In the version I whipped up, the inductor keeps the current relatively constant through the load. In order to measure that current, you'd either need to measure the voltage across some resistance, or perhaps use a linear Hall-effect sensor to detect the magnetic field surrounding a conductor in the path of the load. I chose a reduced-gauge wire for simplicity's sake. If you're running 30A @ 14v through a load, that's 420W, so roughly 0.43% of that energy is wasted in the AWG 10 sense resistor. I think that small of a percentage of wasted power is quite acceptable vs the added cost, complexity and reduced MTBF of including a Hall-effect current sensor in the circuit.

    Well, you could. However, the LTC4447 is in a tiny 3mm x 3mm DFN package, which won't be easy for a typical hobbyist to use. The MCP14628 is available in a DIP package.
     
  14. damianhealey

    Thread Starter Active Member

    Aug 27, 2008
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    Thanks for all the advice.

    Although the MCP14628 will provide a solution I am still curious as to a circuit solution to sense the voltage across RDSon of the hexfet, my initial circuit did that but I had not tested all the corner cases and was concerned about it from a reliability point of view.
     
  15. jpanhalt

    AAC Fanatic!

    Jan 18, 2008
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    That is what the LM3489 does, as pointed out in post#2. It was provided as an example of that approach, not as the chip you should use. So far as I known, the LM3489 is a reliable chip.

    It is not clear what your present question is related to that approach.

    John
     
  16. damianhealey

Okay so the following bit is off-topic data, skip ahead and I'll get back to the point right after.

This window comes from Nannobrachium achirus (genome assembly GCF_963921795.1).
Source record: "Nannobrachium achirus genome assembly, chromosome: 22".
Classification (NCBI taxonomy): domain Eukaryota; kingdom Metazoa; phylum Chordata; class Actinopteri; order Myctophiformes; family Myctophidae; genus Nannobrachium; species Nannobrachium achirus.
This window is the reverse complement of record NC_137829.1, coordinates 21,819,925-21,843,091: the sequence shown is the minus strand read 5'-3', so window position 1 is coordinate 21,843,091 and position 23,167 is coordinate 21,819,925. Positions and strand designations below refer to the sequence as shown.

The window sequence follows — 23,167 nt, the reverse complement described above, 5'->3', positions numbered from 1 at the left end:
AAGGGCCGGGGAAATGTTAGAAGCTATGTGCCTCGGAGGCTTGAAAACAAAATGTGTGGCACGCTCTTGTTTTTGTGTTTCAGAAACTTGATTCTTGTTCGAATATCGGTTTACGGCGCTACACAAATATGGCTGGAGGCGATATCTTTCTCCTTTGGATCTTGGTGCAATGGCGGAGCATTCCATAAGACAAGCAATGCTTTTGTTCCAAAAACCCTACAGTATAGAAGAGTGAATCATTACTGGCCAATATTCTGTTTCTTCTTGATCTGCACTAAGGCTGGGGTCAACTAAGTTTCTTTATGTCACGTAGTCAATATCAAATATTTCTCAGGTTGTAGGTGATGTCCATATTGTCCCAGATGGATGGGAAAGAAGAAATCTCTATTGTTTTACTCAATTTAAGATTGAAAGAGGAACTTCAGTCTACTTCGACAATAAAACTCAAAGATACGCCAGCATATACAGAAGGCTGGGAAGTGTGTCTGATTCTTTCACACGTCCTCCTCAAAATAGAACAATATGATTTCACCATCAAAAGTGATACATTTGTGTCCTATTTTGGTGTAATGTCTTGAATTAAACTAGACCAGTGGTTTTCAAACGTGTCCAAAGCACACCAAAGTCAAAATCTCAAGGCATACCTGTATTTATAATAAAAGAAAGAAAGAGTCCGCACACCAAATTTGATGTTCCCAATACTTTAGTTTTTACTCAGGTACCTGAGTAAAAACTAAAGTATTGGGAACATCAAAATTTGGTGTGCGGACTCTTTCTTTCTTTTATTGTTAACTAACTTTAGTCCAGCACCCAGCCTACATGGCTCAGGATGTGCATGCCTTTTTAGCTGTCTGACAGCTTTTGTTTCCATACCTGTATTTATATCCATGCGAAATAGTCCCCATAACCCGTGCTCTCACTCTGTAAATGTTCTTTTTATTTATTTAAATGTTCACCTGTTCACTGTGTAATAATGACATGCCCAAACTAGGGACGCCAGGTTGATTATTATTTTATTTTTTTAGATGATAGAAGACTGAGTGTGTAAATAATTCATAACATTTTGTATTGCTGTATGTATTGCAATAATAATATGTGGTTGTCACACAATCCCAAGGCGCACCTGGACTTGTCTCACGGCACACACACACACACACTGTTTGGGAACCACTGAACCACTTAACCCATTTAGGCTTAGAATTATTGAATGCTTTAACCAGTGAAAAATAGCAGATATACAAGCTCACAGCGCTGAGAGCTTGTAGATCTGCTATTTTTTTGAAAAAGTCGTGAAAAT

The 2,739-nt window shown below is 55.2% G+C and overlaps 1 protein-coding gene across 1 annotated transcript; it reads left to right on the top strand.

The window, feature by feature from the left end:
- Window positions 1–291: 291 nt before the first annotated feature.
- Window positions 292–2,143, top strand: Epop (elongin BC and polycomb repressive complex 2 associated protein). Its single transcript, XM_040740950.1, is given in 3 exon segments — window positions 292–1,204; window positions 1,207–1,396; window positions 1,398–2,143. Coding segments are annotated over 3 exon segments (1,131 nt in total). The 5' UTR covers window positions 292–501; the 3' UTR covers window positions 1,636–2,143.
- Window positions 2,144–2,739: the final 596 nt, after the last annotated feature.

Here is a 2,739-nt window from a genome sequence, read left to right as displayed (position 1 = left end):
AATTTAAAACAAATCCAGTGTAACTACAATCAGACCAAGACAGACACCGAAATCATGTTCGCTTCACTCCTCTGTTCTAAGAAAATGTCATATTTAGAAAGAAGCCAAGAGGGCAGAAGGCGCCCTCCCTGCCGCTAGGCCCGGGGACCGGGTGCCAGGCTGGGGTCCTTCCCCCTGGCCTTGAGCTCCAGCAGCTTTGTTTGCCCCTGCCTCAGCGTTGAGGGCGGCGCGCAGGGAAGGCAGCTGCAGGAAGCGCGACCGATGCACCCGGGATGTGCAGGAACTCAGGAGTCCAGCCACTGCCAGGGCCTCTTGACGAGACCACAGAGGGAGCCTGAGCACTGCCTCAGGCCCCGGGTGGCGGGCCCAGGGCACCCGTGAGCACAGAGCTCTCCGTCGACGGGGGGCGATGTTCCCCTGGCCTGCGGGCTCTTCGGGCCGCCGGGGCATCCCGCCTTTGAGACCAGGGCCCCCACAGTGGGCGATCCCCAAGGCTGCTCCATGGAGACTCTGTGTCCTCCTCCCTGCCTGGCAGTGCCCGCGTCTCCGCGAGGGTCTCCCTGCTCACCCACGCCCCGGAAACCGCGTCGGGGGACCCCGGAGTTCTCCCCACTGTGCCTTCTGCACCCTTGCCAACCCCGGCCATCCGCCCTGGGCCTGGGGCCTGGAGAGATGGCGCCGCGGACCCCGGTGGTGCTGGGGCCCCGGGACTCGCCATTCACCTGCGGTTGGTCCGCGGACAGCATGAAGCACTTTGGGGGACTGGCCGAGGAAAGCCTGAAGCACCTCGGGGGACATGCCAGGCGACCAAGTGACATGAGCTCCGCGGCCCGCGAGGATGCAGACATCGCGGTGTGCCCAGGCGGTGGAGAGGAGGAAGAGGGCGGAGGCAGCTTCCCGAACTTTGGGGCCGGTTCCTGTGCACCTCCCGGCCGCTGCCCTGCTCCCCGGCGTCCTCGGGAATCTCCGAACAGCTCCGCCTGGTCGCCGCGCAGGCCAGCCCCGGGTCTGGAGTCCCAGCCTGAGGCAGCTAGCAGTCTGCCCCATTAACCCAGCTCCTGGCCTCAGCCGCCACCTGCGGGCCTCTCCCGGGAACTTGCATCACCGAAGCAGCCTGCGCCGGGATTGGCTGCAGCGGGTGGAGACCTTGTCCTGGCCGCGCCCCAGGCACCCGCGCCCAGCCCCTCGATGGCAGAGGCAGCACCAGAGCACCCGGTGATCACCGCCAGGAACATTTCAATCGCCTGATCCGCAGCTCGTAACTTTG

Thread Starter Active Member

    Aug 27, 2008
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    My apologies for not being clear - I know the chip does the RDS sensing - just curious as to know how it does it!
    If you have a look at my initial circuit I captured the RDSon voltage by using an FET switch.
     
  17. John Luciani

    Active Member

    Apr 3, 2007
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    The RDS(on) changes quite a bit with temperature. How accurate do you want
    to sense current?

    There is a FET called a SenseFET that has a fourth terminal. With proper
    bias the fourth terminal outputs a current that is proportional to the drain current.

    (* jcl *)
     
  18. damianhealey

    Thread Starter Active Member

    Aug 27, 2008
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    Thanks for the information, an accuracy of +/- 10% would be OK, this was purely an educational question for me as I have already been given an integrated solution in terms of the MCP14628.
    On a practical level I have a concern using such a low sense voltage and reference to compare against in the noisy automotive environment along with the effects of the PWM switching. Does anybody have any input they would like to share on this topic?
     
  19. beenthere

    Retired Moderator

    Apr 20, 2004
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    Practically speaking, I would want to get this working on a bench top and get the operating parameters carefully measured before even thinking of sticking it under the hood of a car. Going straight into the production model with no prototype evaluation tends to be quite expensive and time consuming.
     
  20. damianhealey

    Thread Starter Active Member

    Aug 27, 2008
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    Absolutely the last thing I want is a problem when it is installed!
    I will be doing corner case simulations with a more realistic model for the supply and cell.
    After that I will run it on the bench at higher current levels than I require, with a noisy supply.